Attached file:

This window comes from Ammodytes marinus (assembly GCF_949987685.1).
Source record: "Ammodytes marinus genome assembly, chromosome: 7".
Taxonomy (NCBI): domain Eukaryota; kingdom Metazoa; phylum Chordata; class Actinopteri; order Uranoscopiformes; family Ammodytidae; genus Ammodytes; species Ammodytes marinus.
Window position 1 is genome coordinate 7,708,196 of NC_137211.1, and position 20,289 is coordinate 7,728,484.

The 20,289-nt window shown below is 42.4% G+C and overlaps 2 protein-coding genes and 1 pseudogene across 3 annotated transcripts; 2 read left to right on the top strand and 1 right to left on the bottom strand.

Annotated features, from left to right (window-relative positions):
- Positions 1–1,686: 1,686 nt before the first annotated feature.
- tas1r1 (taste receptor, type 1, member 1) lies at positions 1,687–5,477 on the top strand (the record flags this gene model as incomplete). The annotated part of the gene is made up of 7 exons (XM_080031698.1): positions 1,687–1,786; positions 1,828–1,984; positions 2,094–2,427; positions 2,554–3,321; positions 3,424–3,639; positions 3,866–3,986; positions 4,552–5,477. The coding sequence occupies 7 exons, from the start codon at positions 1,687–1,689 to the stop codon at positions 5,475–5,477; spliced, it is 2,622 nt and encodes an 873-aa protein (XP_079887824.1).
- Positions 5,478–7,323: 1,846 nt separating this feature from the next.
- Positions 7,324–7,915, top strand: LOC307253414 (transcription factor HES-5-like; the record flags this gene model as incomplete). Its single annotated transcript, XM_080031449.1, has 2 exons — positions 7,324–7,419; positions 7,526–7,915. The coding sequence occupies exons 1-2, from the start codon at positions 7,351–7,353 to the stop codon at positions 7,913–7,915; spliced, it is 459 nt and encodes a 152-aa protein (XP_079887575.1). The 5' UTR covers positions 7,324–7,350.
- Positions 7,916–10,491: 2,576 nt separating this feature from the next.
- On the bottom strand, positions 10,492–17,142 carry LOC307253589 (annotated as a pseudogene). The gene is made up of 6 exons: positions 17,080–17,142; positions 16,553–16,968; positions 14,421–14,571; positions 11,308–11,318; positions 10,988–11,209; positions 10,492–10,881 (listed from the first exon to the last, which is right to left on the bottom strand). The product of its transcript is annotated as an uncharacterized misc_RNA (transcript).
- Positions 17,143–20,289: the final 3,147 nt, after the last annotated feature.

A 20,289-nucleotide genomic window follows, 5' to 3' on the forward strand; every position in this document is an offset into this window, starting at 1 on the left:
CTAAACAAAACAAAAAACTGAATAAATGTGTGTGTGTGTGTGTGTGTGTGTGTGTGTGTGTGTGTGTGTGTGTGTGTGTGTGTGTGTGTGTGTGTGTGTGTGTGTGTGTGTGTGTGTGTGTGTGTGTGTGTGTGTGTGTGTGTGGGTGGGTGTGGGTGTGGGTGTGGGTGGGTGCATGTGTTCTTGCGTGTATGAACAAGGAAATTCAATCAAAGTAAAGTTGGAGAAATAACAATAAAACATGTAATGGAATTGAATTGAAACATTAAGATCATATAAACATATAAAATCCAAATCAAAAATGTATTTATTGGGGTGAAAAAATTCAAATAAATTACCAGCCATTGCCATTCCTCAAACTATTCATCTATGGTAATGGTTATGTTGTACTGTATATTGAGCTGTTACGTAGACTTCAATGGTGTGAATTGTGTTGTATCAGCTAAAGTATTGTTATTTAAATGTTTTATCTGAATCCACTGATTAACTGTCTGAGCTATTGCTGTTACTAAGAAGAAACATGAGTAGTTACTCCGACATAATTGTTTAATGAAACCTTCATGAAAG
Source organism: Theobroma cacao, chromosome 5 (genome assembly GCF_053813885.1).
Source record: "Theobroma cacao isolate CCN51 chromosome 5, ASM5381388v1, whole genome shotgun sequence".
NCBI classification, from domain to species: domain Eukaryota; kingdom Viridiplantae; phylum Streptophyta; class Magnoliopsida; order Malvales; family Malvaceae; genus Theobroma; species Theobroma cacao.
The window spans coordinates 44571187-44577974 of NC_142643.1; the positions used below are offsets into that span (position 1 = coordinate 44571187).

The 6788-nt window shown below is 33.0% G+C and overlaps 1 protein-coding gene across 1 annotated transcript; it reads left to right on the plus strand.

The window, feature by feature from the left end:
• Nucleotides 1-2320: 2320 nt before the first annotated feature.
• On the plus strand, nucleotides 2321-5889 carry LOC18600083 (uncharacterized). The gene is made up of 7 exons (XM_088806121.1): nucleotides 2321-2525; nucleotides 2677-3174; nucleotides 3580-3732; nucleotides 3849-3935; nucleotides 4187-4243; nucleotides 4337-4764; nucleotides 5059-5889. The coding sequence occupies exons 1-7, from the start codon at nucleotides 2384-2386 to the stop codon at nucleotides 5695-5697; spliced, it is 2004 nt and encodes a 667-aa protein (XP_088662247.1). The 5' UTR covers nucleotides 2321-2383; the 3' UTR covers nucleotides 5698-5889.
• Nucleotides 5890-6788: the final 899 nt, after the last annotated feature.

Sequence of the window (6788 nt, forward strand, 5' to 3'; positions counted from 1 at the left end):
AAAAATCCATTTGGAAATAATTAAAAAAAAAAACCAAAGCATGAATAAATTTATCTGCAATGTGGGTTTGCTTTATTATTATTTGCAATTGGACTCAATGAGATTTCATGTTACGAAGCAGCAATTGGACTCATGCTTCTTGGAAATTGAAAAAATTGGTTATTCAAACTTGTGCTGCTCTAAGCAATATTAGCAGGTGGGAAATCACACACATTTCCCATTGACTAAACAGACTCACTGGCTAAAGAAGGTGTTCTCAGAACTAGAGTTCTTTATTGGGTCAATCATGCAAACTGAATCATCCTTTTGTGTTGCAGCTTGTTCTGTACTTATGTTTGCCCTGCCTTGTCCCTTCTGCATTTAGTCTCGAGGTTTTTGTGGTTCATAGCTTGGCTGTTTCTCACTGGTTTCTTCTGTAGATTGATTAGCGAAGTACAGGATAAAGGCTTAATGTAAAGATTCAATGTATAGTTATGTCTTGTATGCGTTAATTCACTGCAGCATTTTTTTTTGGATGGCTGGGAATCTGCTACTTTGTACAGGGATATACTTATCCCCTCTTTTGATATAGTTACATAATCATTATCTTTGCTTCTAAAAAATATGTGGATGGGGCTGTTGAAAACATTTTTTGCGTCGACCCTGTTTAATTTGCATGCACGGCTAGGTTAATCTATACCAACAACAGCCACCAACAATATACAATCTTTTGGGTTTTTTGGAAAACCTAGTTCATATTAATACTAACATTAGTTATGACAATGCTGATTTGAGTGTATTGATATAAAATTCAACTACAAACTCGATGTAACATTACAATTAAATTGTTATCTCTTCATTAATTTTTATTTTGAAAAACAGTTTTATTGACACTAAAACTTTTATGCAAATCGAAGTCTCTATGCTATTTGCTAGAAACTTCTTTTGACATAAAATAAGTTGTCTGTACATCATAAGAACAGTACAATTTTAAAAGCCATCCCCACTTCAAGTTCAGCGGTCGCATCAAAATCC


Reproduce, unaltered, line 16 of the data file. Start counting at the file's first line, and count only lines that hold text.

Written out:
Source organism: Theobroma cacao, chromosome 5 (genome assembly GCF_053813885.1).